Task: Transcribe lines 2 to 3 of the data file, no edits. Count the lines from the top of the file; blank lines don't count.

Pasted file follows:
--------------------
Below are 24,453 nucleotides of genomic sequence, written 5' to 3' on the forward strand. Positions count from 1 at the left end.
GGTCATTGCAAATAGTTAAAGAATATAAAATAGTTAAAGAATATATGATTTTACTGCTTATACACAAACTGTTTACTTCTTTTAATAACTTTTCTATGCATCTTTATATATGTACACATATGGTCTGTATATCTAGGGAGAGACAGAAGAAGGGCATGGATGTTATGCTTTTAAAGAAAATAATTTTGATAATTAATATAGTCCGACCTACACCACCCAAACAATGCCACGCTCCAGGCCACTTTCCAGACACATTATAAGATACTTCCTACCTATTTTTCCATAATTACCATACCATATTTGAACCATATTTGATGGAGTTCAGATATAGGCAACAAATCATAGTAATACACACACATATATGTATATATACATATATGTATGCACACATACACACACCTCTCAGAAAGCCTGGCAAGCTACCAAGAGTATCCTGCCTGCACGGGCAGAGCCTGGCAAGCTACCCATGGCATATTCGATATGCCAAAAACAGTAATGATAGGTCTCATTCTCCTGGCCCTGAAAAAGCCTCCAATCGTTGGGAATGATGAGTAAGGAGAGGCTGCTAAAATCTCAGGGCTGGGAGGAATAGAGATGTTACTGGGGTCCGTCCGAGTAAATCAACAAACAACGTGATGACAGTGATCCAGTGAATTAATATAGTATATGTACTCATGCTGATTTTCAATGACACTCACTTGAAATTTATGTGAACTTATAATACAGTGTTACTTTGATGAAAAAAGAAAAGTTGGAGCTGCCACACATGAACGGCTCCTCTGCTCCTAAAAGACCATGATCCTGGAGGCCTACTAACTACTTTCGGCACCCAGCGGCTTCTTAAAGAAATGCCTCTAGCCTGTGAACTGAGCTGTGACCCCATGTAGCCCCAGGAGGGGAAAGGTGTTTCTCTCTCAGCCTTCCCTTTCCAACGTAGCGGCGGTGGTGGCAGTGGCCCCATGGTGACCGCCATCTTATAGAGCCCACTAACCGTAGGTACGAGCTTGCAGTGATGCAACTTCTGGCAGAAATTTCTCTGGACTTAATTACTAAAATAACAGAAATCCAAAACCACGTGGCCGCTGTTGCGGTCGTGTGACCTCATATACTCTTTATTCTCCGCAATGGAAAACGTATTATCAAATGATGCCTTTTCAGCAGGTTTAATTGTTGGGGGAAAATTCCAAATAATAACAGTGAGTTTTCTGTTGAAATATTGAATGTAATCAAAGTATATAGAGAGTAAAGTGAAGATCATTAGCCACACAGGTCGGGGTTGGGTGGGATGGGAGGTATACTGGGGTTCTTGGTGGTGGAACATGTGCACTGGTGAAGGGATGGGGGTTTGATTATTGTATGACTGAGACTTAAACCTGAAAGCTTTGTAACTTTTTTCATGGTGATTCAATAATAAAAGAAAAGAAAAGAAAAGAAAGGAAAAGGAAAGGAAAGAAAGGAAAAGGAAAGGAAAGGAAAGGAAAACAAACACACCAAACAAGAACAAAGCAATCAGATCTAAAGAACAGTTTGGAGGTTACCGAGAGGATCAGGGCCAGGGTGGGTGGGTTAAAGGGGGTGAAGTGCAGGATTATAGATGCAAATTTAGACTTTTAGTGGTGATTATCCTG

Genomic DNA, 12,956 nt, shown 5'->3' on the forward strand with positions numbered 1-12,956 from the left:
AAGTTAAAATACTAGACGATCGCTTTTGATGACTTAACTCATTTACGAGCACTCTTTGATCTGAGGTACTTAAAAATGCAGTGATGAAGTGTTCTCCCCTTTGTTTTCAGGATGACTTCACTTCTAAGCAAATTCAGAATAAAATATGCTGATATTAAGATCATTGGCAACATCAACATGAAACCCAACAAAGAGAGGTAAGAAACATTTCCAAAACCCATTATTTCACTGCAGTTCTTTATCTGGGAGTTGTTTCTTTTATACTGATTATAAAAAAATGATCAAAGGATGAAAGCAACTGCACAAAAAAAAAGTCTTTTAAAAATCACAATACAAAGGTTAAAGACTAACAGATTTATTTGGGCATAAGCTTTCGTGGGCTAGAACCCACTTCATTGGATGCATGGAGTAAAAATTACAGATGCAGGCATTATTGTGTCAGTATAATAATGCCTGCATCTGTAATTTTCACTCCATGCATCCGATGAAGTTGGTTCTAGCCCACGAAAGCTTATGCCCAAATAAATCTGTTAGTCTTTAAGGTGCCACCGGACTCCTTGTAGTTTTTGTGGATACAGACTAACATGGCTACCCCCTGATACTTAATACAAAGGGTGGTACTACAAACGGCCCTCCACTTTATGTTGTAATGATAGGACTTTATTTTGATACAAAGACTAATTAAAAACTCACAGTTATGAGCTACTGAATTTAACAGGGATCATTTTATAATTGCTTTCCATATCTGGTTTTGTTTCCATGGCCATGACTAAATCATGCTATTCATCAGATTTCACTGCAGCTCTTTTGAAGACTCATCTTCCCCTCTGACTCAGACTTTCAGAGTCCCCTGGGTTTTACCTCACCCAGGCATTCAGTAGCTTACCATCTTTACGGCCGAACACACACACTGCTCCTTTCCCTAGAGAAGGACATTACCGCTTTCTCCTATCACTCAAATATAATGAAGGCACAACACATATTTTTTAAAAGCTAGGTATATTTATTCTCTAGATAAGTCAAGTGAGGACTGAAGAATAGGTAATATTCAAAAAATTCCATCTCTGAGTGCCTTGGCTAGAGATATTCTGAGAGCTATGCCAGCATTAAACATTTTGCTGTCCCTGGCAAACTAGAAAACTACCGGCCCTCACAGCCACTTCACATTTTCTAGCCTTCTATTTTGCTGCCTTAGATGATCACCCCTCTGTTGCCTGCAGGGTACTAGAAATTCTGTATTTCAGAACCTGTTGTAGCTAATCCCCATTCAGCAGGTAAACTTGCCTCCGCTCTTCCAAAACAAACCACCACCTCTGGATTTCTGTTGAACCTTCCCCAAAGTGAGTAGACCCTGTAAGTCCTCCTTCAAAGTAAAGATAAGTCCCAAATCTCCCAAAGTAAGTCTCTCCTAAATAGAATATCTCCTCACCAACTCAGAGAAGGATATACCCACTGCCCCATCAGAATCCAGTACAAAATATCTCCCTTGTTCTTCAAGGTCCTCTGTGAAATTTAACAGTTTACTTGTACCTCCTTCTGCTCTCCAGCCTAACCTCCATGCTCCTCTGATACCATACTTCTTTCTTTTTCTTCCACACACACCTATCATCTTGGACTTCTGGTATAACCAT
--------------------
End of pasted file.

GGTCATTGCAAATAGTTAAAGAATATAAAATAGTTAAAGAATATATGATTTTACTGCTTATACACAAACTGTTTACTTCTTTTAATAACTTTTCTATGCATCTTTATATATGTACACATATGGTCTGTATATCTAGGGAGAGACAGAAGAAGGGCATGGATGTTATGCTTTTAAAGAAAATAATTTTGATAATTAATATAGTCCGACCTACACCACCCAAACAATGCCACGCTCCAGGCCACTTTCCAGACACATTATAAGATACTTCCTACCTATTTTTCCATAATTACCATACCATATTTGAACCATATTTGATGGAGTTCAGATATAGGCAACAAATCATAGTAATACACACACATATATGTATATATACATATATGTATGCACACATACACACACCTCTCAGAAAGCCTGGCAAGCTACCAAGAGTATCCTGCCTGCACGGGCAGAGCCTGGCAAGCTACCCATGGCATATTCGATATGCCAAAAACAGTAATGATAGGTCTCATTCTCCTGGCCCTGAAAAAGCCTCCAATCGTTGGGAATGATGAGTAAGGAGAGGCTGCTAAAATCTCAGGGCTGGGAGGAATAGAGATGTTACTGGGGTCCGTCCGAGTAAATCAACAAACAACGTGATGACAGTGATCCAGTGAATTAATATAGTATATGTACTCATGCTGATTTTCAATGACACTCACTTGAAATTTATGTGAACTTATAATACAGTGTTACTTTGATGAAAAAAGAAAAGTTGGAGCTGCCACACATGAACGGCTCCTCTGCTCCTAAAAGACCATGATCCTGGAGGCCTACTAACTACTTTCGGCACCCAGCGGCTTCTTAAAGAAATGCCTCTAGCCTGTGAACTGAGCTGTGACCCCATGTAGCCCCAGGAGGGGAAAGGTGTTTCTCTCTCAGCCTTCCCTTTCCAACGTAGCGGCGGTGGTGGCAGTGGCCCCATGGTGACCGCCATCTTATAGAGCCCACTAACCGTAGGTACGAGCTTGCAGTGATGCAACTTCTGGCAGAAATTTCTCTGGACTTAATTACTAAAATAACAGAAATCCAAAACCACGTGGCCGCTGTTGCGGTCGTGTGACCTCATATACTCTTTATTCTCCGCAATGGAAAACGTATTATCAAATGATGCCTTTTCAGCAGGTTTAATTGTTGGGGGAAAATTCCAAATAATAACAGTGAGTTTTCTGTTGAAATATTGAATGTAATCAAAGTATATAGAGAGTAAAGTGAAGATCATTAGCCACACAGGTCGGGGTTGGGTGGGATGGGAGGTATACTGGGGTTCTTGGTGGTGGAACATGTGCACTGGTGAAGGGATGGGGGTTTGATTATTGTATGACTGAGACTTAAACCTGAAAGCTTTGTAACTTTTTTCATGGTGATTCAATAATAAAAGAAAAGAAAAGAAAAGAAAGGAAAAGGAAAGGAAAGAAAGGAAAAGGAAAGGAAAGGAAAGGAAAACAAACACACCAAACAAGAACAAAGCAATCAGATCTAAAGAACAGTTTGGAGGTTACCGAGAGGATCAGGGCCAGGGTGGGTGGGTTAAAGGGGGTGAAGTGCAGGATTATAGATGCAAATTTAGACTTTTAGTGGTGATTATCCTG

Genomic DNA, 12,956 nt, shown 5'->3' on the forward strand with positions numbered 1-12,956 from the left: